Trinidad, Sancti Spiritus, Cuba21 March 2002
Looking down on the ocean from the rolling hills a kilometre away, Trinidad is a small, traditional town whose population of 50,000 takes great pride in its home. Founded by Diego Velásquez in 1514, Trinidad became a stopover for explorers and trading ships travelling to and from México. During the 17th and 18th centuries, its economy largely depended on trading contraband with pirates. The buildings are in incredibly good shape for their age, most of which are at least two centuries old. It’s not too tough to see why Trinidad is now a UNESCO World Heritage Site.
Trinidad is about five hours from Havana by bus, and as with everything in Cuba, there are two buses: one for Cubans, with a several hour long line-up, and one for people with dollars, with basically no wait at all. Upon pulling into Trinidad the bus was swarmed by masses of locals offering a room in a casa particular. We ended up being shown one house, but it had been freshly painted that afternoon and the fumes were pretty rough, so we set out wandering down the streets in the dark. By sheer chance, we ran into an old grandfather carrying a bucket and pushing his bike up the rickety cobblestone streets and when we asked him if he knew of any places to stay he said that in fact, we could stay at his house. This is how our planned two-night stay in Trinidad ended up turning into a week-long stay in paradise.
Roberto and Elda, their daughter Mercedes, her husband Eddy, and their 11-year-old son Saúl made our stay in Trinidad one of the most relaxing visits we had to anywhere in our travels. We would have breakfast every morning in a little courtyard off to the side of the house, spend the mornings wandering the cobblestone streets in search of pizza, and the evenings falling asleep to the sound of Cuban salsas, merengues, and cha cha chas drifting through the window from La Casa de la Trova across the street.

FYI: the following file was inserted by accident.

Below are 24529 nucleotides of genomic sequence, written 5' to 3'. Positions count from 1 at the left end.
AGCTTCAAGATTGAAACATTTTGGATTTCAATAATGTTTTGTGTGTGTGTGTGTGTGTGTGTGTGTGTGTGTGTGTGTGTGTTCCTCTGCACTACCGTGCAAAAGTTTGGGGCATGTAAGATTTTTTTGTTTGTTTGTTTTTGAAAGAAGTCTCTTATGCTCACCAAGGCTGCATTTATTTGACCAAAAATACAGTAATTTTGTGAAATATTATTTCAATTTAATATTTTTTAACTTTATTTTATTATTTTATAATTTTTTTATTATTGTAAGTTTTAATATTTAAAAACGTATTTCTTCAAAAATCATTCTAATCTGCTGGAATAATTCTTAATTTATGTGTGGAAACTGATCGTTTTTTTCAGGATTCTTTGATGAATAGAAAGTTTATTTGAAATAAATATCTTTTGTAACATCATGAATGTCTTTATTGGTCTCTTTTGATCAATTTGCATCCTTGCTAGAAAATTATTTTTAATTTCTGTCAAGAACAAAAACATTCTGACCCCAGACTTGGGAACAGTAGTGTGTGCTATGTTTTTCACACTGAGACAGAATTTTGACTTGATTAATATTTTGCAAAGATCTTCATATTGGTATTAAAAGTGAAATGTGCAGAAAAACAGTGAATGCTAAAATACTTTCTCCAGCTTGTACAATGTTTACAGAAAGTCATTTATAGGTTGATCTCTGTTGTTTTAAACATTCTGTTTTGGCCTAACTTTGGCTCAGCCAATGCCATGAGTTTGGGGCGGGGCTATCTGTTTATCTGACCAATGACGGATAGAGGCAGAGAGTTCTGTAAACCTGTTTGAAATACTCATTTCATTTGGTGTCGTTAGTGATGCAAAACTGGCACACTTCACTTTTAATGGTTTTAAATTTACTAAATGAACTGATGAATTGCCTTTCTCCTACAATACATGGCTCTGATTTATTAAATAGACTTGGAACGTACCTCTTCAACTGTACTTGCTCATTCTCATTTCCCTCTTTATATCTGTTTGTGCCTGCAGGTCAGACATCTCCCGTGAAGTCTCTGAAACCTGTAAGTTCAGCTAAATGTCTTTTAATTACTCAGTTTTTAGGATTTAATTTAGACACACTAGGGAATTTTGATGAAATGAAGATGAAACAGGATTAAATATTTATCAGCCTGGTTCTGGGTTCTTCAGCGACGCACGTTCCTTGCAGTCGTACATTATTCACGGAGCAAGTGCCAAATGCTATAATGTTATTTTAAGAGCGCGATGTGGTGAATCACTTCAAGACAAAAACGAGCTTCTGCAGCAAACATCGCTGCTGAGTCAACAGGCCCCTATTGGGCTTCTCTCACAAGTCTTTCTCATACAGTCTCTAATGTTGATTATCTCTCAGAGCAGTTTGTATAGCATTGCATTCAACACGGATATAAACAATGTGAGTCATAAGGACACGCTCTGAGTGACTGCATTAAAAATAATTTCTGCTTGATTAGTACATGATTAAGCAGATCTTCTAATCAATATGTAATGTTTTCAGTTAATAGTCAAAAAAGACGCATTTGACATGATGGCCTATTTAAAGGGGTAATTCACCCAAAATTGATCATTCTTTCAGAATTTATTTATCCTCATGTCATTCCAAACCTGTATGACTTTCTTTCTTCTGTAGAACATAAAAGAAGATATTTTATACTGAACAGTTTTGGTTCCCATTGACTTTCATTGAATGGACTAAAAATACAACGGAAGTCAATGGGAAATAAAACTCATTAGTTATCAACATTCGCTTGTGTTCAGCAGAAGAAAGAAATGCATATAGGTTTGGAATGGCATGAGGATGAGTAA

While most of the old town is centered around the main plaza, cathedral, and clock tower, most of the action seemed to center around the plaza in the newer part of town down the hill. Old men sitting on park benches sharing a bottle of rum, school children eating peso ice cream, and the occasional black market cigar salesman trying to pass off some cigars smuggled out of the local factory all milled about the plaza in the hot, sticky heat. A bunch of us sat on our park bench watching the old men on the bench across from us get progressively more drunk from their homebrew, before eventually falling asleep. One thing that anyone visiting Cuba can be assured of is eventually being offered a taste of homemade rum. My guess is that neither the recipe nor the distilling of this rum has changed much over the past few centuries, so you can be assured that your experience will be as blindingly nerve-wracking as that of the colonial sailors plying the waters of the Caribbean in the 1600s. Following the initial jolt of fermented cane sugar hitting your stomach like a rock is the slow nauseating feeling of vertigo creeping over your body; after that, a strange queasiness, and finally recovery and swearing it off for life… or at least the next day.
A few days into our stay in Trinidad, as we walked down a dark street off the plaza, we heard music pouring out through a half-open gate. Peering inside we were greeted with the sight of thirty or so people packed into a small dirt courtyard, and a small band of grizzled 80-year-old men playing salsas on their guitars and trumpets. People had pulled up some old wooden benches and were serving mojitos made (I swear) straight rum, some sugar, and crushed mint. A woman named Blanquita invited us in, offered us some mojitos and yanked us up off the bench to teach us some salsa while chickens scuttled around our feet. It was probably my most vivid memory of Cuba.